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Homeschooling ADHD child without meds... In tears!!

Posted by on Oct. 14, 2011 at 1:45 PM
  • 17 Replies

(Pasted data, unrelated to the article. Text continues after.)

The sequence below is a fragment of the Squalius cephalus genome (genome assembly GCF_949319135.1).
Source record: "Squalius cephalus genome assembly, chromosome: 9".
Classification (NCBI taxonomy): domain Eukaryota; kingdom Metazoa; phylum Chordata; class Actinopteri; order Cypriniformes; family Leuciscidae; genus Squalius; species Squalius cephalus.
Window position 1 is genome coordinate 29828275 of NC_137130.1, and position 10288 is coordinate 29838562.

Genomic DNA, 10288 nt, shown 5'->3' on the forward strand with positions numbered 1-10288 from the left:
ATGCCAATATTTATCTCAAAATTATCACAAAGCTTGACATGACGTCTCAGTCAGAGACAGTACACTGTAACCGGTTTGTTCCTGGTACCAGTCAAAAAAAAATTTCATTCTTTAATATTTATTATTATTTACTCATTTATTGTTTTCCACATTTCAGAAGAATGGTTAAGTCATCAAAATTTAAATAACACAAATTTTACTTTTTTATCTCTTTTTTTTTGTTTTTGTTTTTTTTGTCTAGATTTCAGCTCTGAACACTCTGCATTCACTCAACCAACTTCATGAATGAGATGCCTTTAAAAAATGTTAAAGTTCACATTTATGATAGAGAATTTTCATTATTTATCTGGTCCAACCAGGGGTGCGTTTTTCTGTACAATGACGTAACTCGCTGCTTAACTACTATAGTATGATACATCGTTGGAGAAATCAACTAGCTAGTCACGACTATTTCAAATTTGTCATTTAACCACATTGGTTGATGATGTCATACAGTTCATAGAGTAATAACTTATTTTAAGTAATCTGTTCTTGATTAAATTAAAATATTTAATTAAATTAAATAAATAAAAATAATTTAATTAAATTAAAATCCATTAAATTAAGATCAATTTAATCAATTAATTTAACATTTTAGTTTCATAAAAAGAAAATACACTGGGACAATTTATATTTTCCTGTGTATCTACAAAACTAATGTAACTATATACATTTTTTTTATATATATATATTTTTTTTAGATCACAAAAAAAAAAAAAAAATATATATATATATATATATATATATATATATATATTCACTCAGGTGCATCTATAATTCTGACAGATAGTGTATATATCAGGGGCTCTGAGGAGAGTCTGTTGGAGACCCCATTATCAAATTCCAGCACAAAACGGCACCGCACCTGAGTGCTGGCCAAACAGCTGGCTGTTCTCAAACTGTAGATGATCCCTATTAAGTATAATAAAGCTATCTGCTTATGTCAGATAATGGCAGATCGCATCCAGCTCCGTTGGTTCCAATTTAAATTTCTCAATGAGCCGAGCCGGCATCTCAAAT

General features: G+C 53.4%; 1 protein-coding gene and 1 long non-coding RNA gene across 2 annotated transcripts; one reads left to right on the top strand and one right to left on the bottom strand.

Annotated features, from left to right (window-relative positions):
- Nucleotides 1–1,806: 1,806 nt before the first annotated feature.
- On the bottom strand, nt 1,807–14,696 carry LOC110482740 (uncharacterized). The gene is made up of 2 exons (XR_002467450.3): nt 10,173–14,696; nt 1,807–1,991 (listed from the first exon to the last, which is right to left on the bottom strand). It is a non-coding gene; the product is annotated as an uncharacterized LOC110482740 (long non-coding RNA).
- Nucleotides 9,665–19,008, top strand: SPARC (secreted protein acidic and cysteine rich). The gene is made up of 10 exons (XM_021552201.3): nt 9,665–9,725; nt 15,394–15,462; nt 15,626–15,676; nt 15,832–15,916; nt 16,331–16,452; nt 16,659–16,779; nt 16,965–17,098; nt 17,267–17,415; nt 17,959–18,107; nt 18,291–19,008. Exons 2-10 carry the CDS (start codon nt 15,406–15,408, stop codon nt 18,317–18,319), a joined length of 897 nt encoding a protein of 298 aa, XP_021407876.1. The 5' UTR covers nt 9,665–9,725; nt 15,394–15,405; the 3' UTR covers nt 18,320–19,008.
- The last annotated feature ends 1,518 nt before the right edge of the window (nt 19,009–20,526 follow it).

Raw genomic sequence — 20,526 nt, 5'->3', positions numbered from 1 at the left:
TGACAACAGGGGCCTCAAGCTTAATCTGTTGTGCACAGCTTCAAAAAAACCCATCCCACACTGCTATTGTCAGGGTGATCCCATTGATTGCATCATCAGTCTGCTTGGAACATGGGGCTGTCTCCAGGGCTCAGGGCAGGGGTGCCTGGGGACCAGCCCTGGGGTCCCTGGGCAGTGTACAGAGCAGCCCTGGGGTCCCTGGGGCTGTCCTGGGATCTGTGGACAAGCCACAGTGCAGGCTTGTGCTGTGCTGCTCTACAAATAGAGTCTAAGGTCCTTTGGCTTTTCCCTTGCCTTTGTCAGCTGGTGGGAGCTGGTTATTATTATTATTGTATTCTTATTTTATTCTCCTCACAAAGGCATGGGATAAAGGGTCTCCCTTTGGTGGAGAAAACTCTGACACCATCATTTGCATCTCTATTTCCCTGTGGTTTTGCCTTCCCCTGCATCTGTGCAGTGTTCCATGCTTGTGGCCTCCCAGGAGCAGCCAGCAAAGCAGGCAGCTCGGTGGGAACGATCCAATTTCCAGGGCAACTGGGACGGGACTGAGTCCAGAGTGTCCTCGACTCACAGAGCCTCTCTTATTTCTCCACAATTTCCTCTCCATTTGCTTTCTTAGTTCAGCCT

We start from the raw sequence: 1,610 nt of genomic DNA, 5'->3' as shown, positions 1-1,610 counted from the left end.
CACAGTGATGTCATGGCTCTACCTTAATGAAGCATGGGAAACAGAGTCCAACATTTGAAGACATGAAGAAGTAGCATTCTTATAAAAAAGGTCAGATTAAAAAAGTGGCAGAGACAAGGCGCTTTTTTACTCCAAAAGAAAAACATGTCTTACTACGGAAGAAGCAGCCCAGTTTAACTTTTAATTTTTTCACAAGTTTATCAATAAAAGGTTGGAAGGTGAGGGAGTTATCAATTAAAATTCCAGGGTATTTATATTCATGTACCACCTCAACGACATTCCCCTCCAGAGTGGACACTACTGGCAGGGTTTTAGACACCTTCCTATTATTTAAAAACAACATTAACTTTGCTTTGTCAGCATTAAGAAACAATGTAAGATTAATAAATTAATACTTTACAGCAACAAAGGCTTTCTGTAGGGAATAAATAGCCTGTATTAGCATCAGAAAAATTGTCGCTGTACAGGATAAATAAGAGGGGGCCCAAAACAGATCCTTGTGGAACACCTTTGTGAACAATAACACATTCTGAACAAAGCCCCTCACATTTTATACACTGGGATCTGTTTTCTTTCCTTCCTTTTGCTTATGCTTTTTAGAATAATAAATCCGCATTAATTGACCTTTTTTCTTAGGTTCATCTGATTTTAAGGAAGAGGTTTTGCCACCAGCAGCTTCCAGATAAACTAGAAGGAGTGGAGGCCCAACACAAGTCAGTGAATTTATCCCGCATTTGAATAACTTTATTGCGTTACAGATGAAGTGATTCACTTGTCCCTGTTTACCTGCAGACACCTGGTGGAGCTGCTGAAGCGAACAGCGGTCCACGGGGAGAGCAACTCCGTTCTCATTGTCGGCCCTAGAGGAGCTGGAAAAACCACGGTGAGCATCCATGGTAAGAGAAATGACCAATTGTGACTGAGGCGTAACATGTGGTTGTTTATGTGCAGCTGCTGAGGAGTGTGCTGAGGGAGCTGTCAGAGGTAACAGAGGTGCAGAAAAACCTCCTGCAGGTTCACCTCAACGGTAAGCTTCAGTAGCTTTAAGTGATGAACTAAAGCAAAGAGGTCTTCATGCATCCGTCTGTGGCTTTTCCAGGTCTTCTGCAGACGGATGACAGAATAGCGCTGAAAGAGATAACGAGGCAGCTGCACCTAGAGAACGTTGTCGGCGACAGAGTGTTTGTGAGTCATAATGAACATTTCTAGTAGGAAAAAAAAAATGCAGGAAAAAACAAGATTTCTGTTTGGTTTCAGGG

I have a 7 year old that I am homeschooling. He has ADHD and I havent wanted to medicate him because I watched my 2 brothers and cousin on the medicine and by highschool they were just turning around and selling the medicine to anyone who would buy it. I live in the south and prescription drug abuse is one of our main issues here. So I wanted to teach my son he didnt need medicine unless he was sick. Anyway, last year in first grade at Christmas the teacher called me in for a conference and suggested he be put on meds. I told her no, because he was 6. She then went on to stick him out in the hallway 3 to 4 times a week there after. After one conference after another with teachers, the couselor and principle nothing got better and it was always my fault for not giving my child the advantage of medications. This year I decided to homeschool and now I feel like I am caving. He doesnt sit in his seat, throws horrible fits about having to do work, flat out refuses to do it unless I am sitting right next to him basically saying do your work, nothing is ever fair. I have tried yelling, grounding, positive reinforcement, giving him coffee in the morning ( calms him down for about 45 mins) and I am running out of options. I being ADD myself am feeling like I am stotally losing control and what I wanted to be such a positive thing is not so positive. I have thought about putting him back in public school but they will not allow him to go to the second grade even though we had him tested over the summer twice and paid 3000 dollars for a reading tudor. By the end of the summer he was at second grade level. Does anyone have any advice????